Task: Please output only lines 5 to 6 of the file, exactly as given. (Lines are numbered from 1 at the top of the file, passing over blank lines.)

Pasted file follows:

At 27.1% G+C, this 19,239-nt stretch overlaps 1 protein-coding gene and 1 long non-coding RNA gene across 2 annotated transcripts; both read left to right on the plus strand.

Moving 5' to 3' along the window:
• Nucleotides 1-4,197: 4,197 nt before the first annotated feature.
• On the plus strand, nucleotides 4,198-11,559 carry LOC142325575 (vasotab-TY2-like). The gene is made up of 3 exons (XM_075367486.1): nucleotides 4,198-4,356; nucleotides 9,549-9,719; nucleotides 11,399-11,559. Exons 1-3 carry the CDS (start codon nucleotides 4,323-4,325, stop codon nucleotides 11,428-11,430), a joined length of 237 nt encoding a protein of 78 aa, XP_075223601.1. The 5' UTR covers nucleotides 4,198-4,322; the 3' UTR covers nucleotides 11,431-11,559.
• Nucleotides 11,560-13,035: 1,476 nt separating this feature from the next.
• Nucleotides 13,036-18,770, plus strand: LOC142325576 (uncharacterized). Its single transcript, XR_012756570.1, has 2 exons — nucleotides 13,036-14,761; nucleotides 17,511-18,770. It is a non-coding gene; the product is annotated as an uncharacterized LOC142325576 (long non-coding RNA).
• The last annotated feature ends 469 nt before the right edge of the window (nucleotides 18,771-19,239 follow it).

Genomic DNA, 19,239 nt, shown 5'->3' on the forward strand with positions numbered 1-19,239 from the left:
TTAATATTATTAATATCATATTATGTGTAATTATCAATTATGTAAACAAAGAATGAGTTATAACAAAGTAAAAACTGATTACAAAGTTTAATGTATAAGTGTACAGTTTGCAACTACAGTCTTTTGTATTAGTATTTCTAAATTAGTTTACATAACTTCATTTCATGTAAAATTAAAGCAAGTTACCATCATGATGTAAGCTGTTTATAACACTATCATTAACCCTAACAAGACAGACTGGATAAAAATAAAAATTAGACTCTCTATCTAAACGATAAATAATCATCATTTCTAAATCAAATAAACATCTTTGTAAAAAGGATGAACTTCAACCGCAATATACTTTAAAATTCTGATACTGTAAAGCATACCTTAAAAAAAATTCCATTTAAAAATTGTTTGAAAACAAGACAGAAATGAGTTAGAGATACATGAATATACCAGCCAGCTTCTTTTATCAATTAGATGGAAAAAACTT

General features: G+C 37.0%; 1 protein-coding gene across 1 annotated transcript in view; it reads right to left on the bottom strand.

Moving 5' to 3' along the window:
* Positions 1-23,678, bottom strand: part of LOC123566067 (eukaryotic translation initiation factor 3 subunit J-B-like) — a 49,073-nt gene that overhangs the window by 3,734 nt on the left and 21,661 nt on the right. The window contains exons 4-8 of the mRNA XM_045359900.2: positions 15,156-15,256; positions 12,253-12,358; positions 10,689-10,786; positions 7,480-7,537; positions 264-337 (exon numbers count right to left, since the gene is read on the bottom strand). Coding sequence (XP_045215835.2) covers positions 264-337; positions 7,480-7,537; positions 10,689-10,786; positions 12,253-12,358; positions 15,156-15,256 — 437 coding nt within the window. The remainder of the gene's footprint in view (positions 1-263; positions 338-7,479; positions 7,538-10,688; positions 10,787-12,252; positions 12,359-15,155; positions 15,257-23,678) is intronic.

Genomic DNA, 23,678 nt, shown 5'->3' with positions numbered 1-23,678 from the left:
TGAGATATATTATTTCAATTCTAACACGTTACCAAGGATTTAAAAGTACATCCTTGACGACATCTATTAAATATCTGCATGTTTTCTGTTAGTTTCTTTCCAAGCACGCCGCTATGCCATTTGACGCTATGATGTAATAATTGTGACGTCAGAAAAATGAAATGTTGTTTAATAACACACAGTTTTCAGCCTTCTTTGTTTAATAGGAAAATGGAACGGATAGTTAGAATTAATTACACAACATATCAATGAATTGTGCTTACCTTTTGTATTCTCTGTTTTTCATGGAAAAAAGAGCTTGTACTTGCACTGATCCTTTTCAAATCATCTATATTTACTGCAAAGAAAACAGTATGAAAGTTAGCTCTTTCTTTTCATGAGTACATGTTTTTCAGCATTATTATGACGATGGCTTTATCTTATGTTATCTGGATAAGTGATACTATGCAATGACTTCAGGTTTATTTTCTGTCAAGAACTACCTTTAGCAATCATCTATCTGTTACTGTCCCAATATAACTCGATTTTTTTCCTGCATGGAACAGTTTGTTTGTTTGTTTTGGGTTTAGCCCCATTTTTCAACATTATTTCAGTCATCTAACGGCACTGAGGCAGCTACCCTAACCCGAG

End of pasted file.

• Nucleotides 11,560-13,035: 1,476 nt separating this feature from the next.
• Nucleotides 13,036-18,770, plus strand: LOC142325576 (uncharacterized). Its single transcript, XR_012756570.1, has 2 exons — nucleotides 13,036-14,761; nucleotides 17,511-18,770. It is a non-coding gene; the product is annotated as an uncharacterized LOC142325576 (long non-coding RNA).